That’s the base case the investment bank laid out in a recent report assessing the global supply chain, its risks and chokepoints.
This year’s supply chain crisis has hit companies hard as bottlenecks built up and industrial production failed to meet a post-pandemic spike in demand. Energy shortages in China and Europe, as well as Covid-related lockdowns, have contributed to the huge squeeze in supply chains.
Supply chains remain vulnerable, especially as the world is still assessing the risk of new omicron strains, Morgan Stanley said.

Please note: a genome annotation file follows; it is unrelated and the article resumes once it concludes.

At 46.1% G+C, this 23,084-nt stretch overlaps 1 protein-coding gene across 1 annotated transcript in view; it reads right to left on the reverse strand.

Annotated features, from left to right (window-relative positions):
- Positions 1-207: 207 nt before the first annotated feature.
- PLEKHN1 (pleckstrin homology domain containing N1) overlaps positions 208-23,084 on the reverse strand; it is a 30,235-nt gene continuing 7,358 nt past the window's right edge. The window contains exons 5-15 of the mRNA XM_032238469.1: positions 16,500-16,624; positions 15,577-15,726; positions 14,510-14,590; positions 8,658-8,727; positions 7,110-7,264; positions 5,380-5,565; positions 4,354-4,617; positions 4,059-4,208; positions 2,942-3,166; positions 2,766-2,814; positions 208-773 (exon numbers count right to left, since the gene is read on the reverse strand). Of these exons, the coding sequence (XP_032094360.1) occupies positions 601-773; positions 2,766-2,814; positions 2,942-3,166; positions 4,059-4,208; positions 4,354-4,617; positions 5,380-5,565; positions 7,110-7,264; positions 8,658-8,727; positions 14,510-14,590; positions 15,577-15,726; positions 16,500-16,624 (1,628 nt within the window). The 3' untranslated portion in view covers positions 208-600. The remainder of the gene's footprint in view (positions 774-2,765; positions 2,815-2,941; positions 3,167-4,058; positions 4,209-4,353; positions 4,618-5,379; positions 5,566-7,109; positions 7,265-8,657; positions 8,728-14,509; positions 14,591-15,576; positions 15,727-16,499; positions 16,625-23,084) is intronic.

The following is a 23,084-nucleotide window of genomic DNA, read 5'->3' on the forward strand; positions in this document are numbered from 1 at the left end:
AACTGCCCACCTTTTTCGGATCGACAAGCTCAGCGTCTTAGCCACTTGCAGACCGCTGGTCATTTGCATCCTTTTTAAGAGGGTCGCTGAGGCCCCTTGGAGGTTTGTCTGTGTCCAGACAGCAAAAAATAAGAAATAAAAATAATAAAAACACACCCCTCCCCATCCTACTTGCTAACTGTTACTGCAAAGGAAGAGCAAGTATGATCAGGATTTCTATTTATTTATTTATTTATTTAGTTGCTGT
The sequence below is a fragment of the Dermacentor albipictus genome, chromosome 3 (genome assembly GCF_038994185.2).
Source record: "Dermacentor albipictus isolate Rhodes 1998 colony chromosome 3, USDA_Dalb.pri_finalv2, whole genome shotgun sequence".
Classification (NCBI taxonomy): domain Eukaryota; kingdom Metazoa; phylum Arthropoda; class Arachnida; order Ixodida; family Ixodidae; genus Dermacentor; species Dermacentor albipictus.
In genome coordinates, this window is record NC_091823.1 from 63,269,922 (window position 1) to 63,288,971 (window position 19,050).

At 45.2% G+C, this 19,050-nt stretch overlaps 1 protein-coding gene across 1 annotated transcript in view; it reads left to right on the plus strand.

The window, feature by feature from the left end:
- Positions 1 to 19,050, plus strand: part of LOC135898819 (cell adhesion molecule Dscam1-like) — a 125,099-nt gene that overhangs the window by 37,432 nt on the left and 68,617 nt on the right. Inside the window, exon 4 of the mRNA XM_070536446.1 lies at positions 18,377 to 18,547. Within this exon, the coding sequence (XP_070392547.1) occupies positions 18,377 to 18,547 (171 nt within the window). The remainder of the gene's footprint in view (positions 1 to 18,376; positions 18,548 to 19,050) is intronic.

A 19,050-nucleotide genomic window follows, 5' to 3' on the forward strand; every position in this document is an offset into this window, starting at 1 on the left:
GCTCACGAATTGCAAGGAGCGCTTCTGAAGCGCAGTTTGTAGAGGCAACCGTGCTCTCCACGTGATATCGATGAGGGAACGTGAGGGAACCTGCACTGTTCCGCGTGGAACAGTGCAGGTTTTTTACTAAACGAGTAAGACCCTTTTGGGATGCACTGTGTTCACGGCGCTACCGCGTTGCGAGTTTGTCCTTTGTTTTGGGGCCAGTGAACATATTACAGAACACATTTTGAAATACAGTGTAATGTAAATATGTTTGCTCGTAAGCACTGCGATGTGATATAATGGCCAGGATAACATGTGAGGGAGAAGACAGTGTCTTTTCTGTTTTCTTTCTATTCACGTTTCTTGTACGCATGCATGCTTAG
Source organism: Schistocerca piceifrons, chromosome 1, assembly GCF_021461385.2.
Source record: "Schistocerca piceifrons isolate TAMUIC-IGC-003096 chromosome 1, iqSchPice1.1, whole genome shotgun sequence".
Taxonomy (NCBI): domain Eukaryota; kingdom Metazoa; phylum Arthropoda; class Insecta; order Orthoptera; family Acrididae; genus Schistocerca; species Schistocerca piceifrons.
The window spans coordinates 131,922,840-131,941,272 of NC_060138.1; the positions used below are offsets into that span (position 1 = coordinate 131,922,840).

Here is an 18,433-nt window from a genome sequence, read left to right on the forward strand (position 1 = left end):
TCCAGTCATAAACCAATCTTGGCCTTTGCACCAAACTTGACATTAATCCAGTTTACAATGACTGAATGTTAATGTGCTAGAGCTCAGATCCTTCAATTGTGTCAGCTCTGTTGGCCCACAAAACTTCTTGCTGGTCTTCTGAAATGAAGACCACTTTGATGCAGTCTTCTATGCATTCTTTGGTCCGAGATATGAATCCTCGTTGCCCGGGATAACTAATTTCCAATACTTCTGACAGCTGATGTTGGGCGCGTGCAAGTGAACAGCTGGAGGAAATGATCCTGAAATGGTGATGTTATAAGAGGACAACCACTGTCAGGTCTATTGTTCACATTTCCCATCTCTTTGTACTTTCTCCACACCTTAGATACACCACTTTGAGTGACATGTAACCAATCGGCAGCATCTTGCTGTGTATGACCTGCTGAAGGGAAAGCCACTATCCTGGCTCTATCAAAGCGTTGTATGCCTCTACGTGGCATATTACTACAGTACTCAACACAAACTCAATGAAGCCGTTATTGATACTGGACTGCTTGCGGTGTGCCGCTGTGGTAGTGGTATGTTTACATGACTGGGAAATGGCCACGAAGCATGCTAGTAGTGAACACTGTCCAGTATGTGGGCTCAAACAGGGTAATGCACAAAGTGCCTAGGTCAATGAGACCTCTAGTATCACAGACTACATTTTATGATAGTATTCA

“However, orders have surged amid anxiety about sourcing product, thus inflating backlogs and setting the scene for a sharper than-expected short-term unwind, particularly for consumer electronics and segments facing demand destruction risk,” the bank’s analysts wrote in the Dec. 14 report.
Logistics costs will remain “significantly higher” and will be “persistent through 2022,” Morgan Stanley predicted. “Quarantine and travel restrictions are unlikely to be eased for key transcontinental routes in a coordinated fashion through 2022, with little new capacity until late 2023.”